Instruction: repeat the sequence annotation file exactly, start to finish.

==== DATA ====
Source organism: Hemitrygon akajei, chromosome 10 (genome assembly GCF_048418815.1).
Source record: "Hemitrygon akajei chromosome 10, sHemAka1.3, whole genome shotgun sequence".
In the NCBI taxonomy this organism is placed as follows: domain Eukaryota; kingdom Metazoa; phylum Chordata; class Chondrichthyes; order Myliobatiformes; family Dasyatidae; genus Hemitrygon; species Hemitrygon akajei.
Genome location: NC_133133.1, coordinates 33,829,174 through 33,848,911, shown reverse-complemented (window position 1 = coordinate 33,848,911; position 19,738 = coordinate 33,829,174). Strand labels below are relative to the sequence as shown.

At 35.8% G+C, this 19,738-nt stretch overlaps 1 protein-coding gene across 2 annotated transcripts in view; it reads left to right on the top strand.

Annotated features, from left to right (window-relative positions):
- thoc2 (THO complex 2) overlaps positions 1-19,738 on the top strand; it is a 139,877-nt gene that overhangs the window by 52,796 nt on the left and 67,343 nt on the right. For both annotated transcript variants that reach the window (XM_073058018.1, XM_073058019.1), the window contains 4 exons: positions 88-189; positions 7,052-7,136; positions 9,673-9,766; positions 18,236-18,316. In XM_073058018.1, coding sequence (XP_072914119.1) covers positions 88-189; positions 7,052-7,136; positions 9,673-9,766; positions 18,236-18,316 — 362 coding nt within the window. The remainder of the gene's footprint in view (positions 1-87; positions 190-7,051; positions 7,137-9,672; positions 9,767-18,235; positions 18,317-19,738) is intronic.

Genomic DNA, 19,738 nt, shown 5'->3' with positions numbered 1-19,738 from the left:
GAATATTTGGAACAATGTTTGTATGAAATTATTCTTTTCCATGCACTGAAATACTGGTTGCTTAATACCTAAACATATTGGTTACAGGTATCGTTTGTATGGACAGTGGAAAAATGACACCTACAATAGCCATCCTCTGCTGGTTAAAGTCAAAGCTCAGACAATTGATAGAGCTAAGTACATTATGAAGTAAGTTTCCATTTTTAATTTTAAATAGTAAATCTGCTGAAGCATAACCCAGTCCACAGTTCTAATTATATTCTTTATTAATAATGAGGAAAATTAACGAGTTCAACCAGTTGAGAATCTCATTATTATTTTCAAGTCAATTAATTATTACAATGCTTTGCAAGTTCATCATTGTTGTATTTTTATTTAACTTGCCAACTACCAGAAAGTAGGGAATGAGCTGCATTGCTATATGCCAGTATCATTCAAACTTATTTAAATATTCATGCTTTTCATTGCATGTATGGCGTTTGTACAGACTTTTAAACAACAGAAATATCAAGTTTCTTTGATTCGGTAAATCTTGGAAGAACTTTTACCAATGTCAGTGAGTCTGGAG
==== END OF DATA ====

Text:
Source organism: Hemitrygon akajei, chromosome 10 (genome assembly GCF_048418815.1).
Source record: "Hemitrygon akajei chromosome 10, sHemAka1.3, whole genome shotgun sequence".
In the NCBI taxonomy this organism is placed as follows: domain Eukaryota; kingdom Metazoa; phylum Chordata; class Chondrichthyes; order Myliobatiformes; family Dasyatidae; genus Hemitrygon; species Hemitrygon akajei.
Genome location: NC_133133.1, coordinates 33,829,174 through 33,848,911, shown reverse-complemented (window position 1 = coordinate 33,848,911; position 19,738 = coordinate 33,829,174). Strand labels below are relative to the sequence as shown.

At 35.8% G+C, this 19,738-nt stretch overlaps 1 protein-coding gene across 2 annotated transcripts in view; it reads left to right on the top strand.

Annotated features, from left to right (window-relative positions):
- thoc2 (THO complex 2) overlaps positions 1-19,738 on the top strand; it is a 139,877-nt gene that overhangs the window by 52,796 nt on the left and 67,343 nt on the right. For both annotated transcript variants that reach the window (XM_073058018.1, XM_073058019.1), the window contains 4 exons: positions 88-189; positions 7,052-7,136; positions 9,673-9,766; positions 18,236-18,316. In XM_073058018.1, coding sequence (XP_072914119.1) covers positions 88-189; positions 7,052-7,136; positions 9,673-9,766; positions 18,236-18,316 — 362 coding nt within the window. The remainder of the gene's footprint in view (positions 1-87; positions 190-7,051; positions 7,137-9,672; positions 9,767-18,235; positions 18,317-19,738) is intronic.

Genomic DNA, 19,738 nt, shown 5'->3' with positions numbered 1-19,738 from the left:
GAATATTTGGAACAATGTTTGTATGAAATTATTCTTTTCCATGCACTGAAATACTGGTTGCTTAATACCTAAACATATTGGTTACAGGTATCGTTTGTATGGACAGTGGAAAAATGACACCTACAATAGCCATCCTCTGCTGGTTAAAGTCAAAGCTCAGACAATTGATAGAGCTAAGTACATTATGAAGTAAGTTTCCATTTTTAATTTTAAATAGTAAATCTGCTGAAGCATAACCCAGTCCACAGTTCTAATTATATTCTTTATTAATAATGAGGAAAATTAACGAGTTCAACCAGTTGAGAATCTCATTATTATTTTCAAGTCAATTAATTATTACAATGCTTTGCAAGTTCATCATTGTTGTATTTTTATTTAACTTGCCAACTACCAGAAAGTAGGGAATGAGCTGCATTGCTATATGCCAGTATCATTCAAACTTATTTAAATATTCATGCTTTTCATTGCATGTATGGCGTTTGTACAGACTTTTAAACAACAGAAATATCAAGTTTCTTTGATTCGGTAAATCTTGGAAGAACTTTTACCAATGTCAGTGAGTCTGGAG